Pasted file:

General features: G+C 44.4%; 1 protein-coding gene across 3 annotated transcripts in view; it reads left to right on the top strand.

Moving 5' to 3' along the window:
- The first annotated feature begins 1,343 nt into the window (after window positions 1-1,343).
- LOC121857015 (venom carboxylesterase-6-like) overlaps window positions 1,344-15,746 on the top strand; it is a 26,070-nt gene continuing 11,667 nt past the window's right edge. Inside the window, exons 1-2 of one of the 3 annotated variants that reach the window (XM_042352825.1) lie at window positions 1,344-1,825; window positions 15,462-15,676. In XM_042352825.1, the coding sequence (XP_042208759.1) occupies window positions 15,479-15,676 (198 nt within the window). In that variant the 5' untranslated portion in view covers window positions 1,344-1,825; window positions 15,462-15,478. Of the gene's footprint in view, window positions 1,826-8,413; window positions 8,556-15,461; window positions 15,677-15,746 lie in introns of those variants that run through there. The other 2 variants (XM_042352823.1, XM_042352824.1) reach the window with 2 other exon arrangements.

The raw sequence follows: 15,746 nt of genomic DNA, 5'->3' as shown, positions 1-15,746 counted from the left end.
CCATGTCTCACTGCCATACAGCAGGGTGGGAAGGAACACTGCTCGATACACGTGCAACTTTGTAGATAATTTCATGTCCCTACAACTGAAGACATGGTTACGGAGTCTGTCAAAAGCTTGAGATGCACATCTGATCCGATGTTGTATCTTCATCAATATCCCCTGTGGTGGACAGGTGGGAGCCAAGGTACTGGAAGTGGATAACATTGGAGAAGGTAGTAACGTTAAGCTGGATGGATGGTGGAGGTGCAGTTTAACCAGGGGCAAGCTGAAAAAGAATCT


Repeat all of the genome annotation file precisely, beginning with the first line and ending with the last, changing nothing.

General features: G+C 44.4%; 1 protein-coding gene across 3 annotated transcripts in view; it reads left to right on the top strand.

Moving 5' to 3' along the window:
- The first annotated feature begins 1,343 nt into the window (after window positions 1-1,343).
- LOC121857015 (venom carboxylesterase-6-like) overlaps window positions 1,344-15,746 on the top strand; it is a 26,070-nt gene continuing 11,667 nt past the window's right edge. Inside the window, exons 1-2 of one of the 3 annotated variants that reach the window (XM_042352825.1) lie at window positions 1,344-1,825; window positions 15,462-15,676. In XM_042352825.1, the coding sequence (XP_042208759.1) occupies window positions 15,479-15,676 (198 nt within the window). In that variant the 5' untranslated portion in view covers window positions 1,344-1,825; window positions 15,462-15,478. Of the gene's footprint in view, window positions 1,826-8,413; window positions 8,556-15,461; window positions 15,677-15,746 lie in introns of those variants that run through there. The other 2 variants (XM_042352823.1, XM_042352824.1) reach the window with 2 other exon arrangements.

The raw sequence follows: 15,746 nt of genomic DNA, 5'->3' as shown, positions 1-15,746 counted from the left end.
CCATGTCTCACTGCCATACAGCAGGGTGGGAAGGAACACTGCTCGATACACGTGCAACTTTGTAGATAATTTCATGTCCCTACAACTGAAGACATGGTTACGGAGTCTGTCAAAAGCTTGAGATGCACATCTGATCCGATGTTGTATCTTCATCAATATCCCCTGTGGTGGACAGGTGGGAGCCAAGGTACTGGAAGTGGATAACATTGGAGAAGGTAGTAACGTTAAGCTGGATGGATGGTGGAGGTGCAGTTTAACCAGGGGCAAGCTGAAAAAGAATCT